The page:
After 1945, Europe lost this geopolitical realism. Realism, in its translation “nationalist”, however, reappeared in the “Third World”. He was the direct heir to the movements in India or the Arab-Muslim world between 1919 and 1945 against British tutelage. In 1947, India acquires independence. The keystone of the British imperial system collapses, dragging the rest in its wake. In 1949, MAO’s victory in China prevented the United States from organizing China as a market / outlet for 700 million consumers, to the benefit of the American industry. Indonesia also proclaims its independence. In 1952, MOSSADEGH sought to nationalize the Anglo-American oil of Iran. In 1954, the rural population of Algeria revolted against the French State who had used their best men to fight against Germany (also allied with the Arabs) and did not grant the equality of rights between Muslims on the one hand and Jews and Christians on the other. The same year, NASSER overthrows the corrupt monarchy of the Wren FAROUK and announces its intention to nationalize the Suez Canal. In 1955, non-aligned people gather in Bandoeng to proclaim their “equi-distance” with regard to the blocks. From 1960, Africa emerges European tutels, to fall quickly under the rule of neo-colonial multinationals. In Latin America, nationalisms of liberation assert themselves, especially in the Peronist era in Argentina. All these movements contribute to avenge the defeat of Europe and continue the fight against the ideology of “One-World” of ROOSEVELT. Even under the communist label as in Vietnam.
In this global struggle, what will happen more particularly in the Indian Ocean? The withdrawal of the British leaves a “void”. This fear of “emptiness” is the hallmark of imperialism. Indeed, why would there not be a “vacuum” in the Indian Ocean? From the perspective of the “super-fat”, the voids would generate wars and “international security” could collapse if there is no arbitrage of a super-big. The coastal states of the Indian Ocean have certainly experienced conflicts in the wake of decolonization, but these conflicts are not the scale of a world war and have remained limited to their ultimately limited cadres. The risk of escalating conflict into a global cataclysm is much greater when a superpower directly interferes. The best proof is the two world wars in which the British Empire exercised too much political and military responsibility in the Indian Ocean and elsewhere, without having all the human and material resources necessary for a task of this magnitude. Any competition, even legitimate, any desire for independence on the part of the colonized peoples was perceived as “dangerous”. Behind the eminently “moral” myth of international security mandatorily arbitrated by Washington or Moscow (and ultimately more often by Washington than by Moscow) hides a hegemonic will, a willingness to freeze all developments in favor of the duopoly from Yalta and Potsdam. There is “danger” only if we consider “sacred” the globalist economic order, intolerant towards any kind of self-centered semi-autarchic zone, with regard to any civilizational zone impervious to speeches and fashions of America. HAUSHOFER believed, like SCHMITT or Julien FREUND, that conflictuality was unavoidable and that the will to strike this conflictuality was a refusal of the future of the world, mobility and evolution. Thus, on the basis of this philosophy of conflictuality, the diversity resulting from national independence acquired by the riparian countries of the Indian Ocean is the only legitimate, even if it generates localized conflicts.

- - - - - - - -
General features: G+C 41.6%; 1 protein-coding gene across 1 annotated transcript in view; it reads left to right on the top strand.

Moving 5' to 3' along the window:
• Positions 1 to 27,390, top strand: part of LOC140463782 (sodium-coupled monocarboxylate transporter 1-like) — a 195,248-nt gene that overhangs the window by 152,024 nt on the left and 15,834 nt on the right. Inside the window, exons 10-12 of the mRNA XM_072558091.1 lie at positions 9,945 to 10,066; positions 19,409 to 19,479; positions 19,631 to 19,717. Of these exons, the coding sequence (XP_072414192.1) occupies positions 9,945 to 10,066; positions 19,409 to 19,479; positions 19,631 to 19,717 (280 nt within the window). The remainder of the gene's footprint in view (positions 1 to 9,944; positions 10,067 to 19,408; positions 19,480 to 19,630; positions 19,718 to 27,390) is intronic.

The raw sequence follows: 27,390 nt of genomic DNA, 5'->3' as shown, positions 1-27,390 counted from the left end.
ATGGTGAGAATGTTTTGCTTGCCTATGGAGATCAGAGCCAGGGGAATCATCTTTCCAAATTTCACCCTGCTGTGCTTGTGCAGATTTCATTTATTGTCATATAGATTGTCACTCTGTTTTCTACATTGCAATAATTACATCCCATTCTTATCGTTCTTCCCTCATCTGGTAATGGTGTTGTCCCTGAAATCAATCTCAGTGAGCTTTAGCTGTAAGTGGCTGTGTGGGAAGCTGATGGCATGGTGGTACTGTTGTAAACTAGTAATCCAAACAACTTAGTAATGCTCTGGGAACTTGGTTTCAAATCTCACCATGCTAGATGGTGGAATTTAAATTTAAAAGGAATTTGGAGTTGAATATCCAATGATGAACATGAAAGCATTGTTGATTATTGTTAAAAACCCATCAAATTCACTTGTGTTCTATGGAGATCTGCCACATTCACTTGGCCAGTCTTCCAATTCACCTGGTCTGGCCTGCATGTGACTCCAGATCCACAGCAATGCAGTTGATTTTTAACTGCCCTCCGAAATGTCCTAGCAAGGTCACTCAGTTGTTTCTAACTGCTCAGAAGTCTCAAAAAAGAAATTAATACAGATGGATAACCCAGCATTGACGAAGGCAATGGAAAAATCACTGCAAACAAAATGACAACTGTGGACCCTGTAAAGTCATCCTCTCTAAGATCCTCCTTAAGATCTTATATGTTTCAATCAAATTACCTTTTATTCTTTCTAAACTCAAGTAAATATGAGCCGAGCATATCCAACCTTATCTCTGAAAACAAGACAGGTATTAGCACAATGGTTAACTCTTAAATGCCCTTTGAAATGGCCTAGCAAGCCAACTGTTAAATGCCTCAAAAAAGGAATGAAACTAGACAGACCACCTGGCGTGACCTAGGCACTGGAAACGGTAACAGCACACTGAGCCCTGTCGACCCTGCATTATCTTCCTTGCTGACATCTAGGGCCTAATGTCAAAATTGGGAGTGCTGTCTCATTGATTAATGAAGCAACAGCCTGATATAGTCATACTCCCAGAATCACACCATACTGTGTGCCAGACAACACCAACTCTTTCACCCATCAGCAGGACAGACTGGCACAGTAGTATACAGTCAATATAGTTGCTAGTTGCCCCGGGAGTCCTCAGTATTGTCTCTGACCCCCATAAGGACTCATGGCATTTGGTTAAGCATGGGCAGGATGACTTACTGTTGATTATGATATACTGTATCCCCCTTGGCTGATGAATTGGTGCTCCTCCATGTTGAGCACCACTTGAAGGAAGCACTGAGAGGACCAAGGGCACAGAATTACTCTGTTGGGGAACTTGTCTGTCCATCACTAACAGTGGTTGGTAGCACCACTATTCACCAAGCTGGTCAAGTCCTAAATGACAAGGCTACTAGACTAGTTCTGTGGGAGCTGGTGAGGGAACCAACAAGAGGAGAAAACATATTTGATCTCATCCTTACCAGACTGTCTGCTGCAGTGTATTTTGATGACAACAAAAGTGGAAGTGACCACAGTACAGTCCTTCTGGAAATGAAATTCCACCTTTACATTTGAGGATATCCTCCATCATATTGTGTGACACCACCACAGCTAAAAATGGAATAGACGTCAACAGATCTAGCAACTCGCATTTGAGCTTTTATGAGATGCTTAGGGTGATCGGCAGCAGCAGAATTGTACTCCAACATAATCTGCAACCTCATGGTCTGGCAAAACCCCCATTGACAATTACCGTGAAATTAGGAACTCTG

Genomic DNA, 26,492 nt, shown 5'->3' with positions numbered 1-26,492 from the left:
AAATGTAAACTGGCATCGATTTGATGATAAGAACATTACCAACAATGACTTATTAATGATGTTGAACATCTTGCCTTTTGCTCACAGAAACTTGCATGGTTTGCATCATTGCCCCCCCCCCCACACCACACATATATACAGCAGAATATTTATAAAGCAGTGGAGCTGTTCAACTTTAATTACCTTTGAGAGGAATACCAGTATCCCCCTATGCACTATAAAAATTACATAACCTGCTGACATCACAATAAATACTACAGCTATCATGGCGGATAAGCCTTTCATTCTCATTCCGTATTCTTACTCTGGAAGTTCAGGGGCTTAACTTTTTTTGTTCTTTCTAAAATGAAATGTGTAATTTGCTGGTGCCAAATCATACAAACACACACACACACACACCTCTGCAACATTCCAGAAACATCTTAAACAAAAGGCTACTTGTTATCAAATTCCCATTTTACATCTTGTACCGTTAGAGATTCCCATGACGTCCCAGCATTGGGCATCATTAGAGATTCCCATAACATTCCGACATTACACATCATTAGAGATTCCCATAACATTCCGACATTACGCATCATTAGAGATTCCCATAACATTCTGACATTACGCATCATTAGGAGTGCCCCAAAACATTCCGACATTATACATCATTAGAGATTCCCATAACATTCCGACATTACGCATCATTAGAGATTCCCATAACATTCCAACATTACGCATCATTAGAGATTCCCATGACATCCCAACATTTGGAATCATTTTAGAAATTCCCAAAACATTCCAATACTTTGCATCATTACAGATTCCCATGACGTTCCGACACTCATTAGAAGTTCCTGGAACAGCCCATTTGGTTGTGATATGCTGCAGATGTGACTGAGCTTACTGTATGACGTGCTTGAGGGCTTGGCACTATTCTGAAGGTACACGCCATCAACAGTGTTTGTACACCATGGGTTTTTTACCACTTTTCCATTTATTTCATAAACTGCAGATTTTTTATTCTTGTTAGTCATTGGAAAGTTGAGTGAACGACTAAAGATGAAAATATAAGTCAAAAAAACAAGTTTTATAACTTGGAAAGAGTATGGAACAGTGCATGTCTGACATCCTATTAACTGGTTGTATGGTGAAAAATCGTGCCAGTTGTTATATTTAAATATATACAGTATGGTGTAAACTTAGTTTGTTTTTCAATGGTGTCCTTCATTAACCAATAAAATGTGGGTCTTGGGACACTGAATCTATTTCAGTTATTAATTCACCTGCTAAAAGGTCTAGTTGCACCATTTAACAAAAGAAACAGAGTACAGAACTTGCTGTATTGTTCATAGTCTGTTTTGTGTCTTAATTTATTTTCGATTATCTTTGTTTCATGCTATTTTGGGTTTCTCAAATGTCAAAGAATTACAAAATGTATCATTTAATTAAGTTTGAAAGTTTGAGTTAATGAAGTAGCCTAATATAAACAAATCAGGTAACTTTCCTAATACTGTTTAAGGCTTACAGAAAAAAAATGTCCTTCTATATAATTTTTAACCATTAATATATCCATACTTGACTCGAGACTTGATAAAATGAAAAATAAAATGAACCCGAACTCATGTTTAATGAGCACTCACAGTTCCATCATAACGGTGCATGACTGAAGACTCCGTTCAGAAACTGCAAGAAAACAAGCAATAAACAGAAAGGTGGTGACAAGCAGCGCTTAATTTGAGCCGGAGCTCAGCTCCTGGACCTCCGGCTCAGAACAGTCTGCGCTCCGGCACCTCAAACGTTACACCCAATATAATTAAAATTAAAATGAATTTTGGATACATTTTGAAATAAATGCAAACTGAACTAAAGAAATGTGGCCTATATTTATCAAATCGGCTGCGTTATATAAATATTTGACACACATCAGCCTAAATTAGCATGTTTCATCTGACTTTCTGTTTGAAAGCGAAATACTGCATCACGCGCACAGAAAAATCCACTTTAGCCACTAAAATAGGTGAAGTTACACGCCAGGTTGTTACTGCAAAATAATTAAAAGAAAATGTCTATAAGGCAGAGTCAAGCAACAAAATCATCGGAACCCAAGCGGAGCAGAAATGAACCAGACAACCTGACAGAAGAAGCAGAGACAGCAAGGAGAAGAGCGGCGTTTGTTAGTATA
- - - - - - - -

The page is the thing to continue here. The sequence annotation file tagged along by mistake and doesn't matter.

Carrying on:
It was because they did not want another great power to take over from the British that GANDHI and NEHRU proclaimed sovereignty as their main goal. But this Indian sovereignty, optimally viable only if the waters of the Indian Ocean are not furrowed by the fleets of the superpowers, was threatened by the arrival, at first discreet, Americans and Soviets. The Americans will seize Diego Garcia, island of which we already mentioned the strategic importance. Gold that holds Diego Garcia, holds one of the top of the oceanic triangle that ensures the control of the Middle Sea. The USA takes over the role of the British thalassocracy. In this usurpation, residents can only oppose a philosophy of disengagement, non-alignment. Thus, Mauritius, backed by India, will claim the full possession of Diego Garcia. The Malagasy President Didier RATSIRAKA will reduce to 2.5%